She was a tall, delicately made girl with refined features. With her prominent grey eyes, dainty nose, and flaxen hair neatly bound in a single braid, most agreed that she was pretty. She usually sat alone in class and spent more time gazing out the window than paying attention to the teacher. In spite of this, she got high marks in most exams. And although she hardly took part in athletics, when she did turn up, she could outrun even most boys.
Over time, her reclusiveness earned her dislike from some members of the class. Her high achievement only made them resent her more. I, on the other hand, felt bad whenever I saw her, and more than a little curious to know what was up with her. She never seemed quite there – it was as if she were constantly engrossed in another, faraway dimension. At the time, I saw it as enigmatic. Now, having thought about it a bit more, I’ve come to realise that her behaviour was troubling. A sign that something was troubling her, and wouldn’t leave her alone. But as a simple seventeen year old boy, I didn’t understand these things.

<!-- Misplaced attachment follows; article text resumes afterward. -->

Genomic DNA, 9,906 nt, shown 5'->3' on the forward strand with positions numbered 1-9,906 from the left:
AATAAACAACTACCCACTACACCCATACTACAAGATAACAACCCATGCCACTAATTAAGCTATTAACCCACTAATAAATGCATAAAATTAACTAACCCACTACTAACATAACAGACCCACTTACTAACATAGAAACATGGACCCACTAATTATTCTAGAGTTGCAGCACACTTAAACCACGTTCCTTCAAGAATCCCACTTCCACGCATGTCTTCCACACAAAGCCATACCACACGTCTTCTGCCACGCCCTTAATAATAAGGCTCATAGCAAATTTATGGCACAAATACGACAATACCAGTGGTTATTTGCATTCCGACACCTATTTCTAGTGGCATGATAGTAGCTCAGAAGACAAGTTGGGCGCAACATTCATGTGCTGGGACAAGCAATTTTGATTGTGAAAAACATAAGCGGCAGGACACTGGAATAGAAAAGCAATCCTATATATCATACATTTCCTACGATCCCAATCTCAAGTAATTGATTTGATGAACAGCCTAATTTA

I sometimes told my mother about Maisie’s behaviour, and she told me to ‘be nice’ to her and ‘be a gentleman.’ I remember one particular conversation we had – my father was at work, so it was just me and my mother in the kitchen.
“Mum?” I began, tentatively.
“You know that girl Maisie?”
“Of course I know her, you’re always talking about her.”
“Well, she still hasn’t made any friends. She literally doesn’t talk.”
My mother smiled.
“Well… I don’t understand girls, and I just find it strange. Do you have any idea what could be the matter with her?”
“Really, Daniel, there’s no need to pry into people’s lives like that. It’s nosy.”
“But I’m sort of concerned, mum.” I said plaintively.
“That’s sweet of you, but I’m sure you don’t need to worry about her. Everyone has their own problems, and I think she’d prefer to keep them to herself.”